After the tour, I perused the beer menu above the bar in the taproom. I wanted to order what I came here to try–Troegenator from the source. But, I also felt compelled to try something different, something I haven’t tried before. I chose a beer from Tröegs’ Scratch Beer Series–where the brew team experiments with new ideas, recipes and brewing processes. I opted for the Perpetual Darkness–a dirty blond barleywine meets double IPA–and paired the refined toffee and sticky citrus notes with a starter of poutine fries with bone gravy and cheese curds and a main of duck confit with fried gnocchi.
As I sopped up the remaining bone gravy with my last fry, I contemplated another round. I wanted to see how else Tröegs pushes the brewing envelope and ordered a bottle of Dear Peter from the brewery’s Splinter Series. The tantalizing sour is brewed with nectarines from a nearby farm bruised during a hailstorm and aged on oak. As Tröegs proves, what’s too ugly for a roadside farmstand still works perfect for beer.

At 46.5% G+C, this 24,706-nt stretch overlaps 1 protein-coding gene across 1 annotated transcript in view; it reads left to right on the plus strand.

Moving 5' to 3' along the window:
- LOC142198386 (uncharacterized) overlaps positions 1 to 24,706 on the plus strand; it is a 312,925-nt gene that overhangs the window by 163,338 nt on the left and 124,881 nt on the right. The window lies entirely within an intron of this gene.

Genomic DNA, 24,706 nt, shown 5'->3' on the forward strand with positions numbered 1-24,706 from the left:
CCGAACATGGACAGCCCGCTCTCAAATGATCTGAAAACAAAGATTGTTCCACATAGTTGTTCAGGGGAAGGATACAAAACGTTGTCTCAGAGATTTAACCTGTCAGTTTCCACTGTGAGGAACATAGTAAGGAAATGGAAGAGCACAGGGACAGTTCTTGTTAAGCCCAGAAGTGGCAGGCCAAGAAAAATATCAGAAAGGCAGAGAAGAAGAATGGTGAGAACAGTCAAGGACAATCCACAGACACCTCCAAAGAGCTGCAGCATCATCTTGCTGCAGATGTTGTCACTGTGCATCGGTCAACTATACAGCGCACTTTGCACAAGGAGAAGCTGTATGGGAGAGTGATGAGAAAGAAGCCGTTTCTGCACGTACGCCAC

The beer itself was deceiving. The aroma delivered a bouquet of ripe, juicy nectarines with hints of oaky vanilla and a slight funk. On the tongue, the beer presented a nuanced battle of funk and ripe fruit that seemed to sum up my trip to Hershey and Tröegs.
Tröegs isn’t your typical brewery experience. Like so many other establishments in Hershey, it’s authentic and shaped by makers who truly care for their craft.
Bryan M. Richards is a beer, food, and travel writer based in Charlotte. His work has appeared in All About Beer, Men’s Journal, and just about anything with the word Charlotte in it. Follow his adventures on Instagram at.